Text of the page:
Good Omens, Neil Gaiman & Terry Pratchett.
Highly effective, an amusing, fast-past and very engaging book. Plays to both writers strengths, and offers a good deconstruction of basic Christian mythology. Deconstruction not just in the sense of taking apart, satirizing, reworking and altering, but also in putting them together again, so that in the story measures like a prophesied apocalypse and omniscient benevolent God are meaningful and interesting. All told that's quite an accomplishment, and the textual-bending nature of the work makes it even more fun.
All told it feels a lot more like Pratchett than Gaiman, but a Pratchett that's in top form of control over language and character detail, and Gaiman's influence in the reconceptualized norms of heavenly theology is pretty clear. Overall a productive collaboration, a good working of the wonderful premise: the Antichrist is raised wrong, and doesn't want to bring about the apocalypse. Shines through effectively because of strong characters, and a very good depiction of friendship across the isle.
Similar to and better than: Terry Pratchett's Small Gods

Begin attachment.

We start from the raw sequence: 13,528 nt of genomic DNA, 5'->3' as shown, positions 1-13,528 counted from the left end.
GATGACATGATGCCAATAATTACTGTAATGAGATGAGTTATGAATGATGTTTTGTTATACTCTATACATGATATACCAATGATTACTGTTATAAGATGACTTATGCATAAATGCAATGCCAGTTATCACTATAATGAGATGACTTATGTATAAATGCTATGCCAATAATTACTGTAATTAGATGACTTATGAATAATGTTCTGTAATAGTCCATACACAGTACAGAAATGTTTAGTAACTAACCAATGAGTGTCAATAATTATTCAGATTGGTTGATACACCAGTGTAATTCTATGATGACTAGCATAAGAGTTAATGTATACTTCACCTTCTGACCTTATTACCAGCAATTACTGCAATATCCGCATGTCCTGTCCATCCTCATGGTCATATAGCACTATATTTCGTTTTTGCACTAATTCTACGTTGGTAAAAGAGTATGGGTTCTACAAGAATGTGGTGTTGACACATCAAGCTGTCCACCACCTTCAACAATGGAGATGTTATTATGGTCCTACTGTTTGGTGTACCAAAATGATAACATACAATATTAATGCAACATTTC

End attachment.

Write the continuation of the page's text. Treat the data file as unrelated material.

Similar to and worse than: Mike Carey's Lucifer
As well, in the two-for-the-price-of-one category, Gaiman's Coraline. Much of my thoughts on this have already been expressed--that Gaiman is incapable of writing a bad story, but at time he aims rather lower than he's capable of, particularly with his YA material. Coraline is better than most of this pack, being incredibly creative and highly creepy. Where much of the time he offers a kind of brilliant narrative midrash to existing mythologies, poly and monotheist alike, here he builds his own set of magics and supernatural forces, making an intimate exploration of one home and the whole world that folds into it. Certainly it's an accomplishment few authors would be capable of, but it also seems peculiarly pointless in some ways--after a certain point it's the pilling of weird and creepy details for their own sake. If characterization had been a bit more complex maybe that would have carried the distance, but as is this is a very talented work that still doesn't rank anywhere close to what the author is capable of.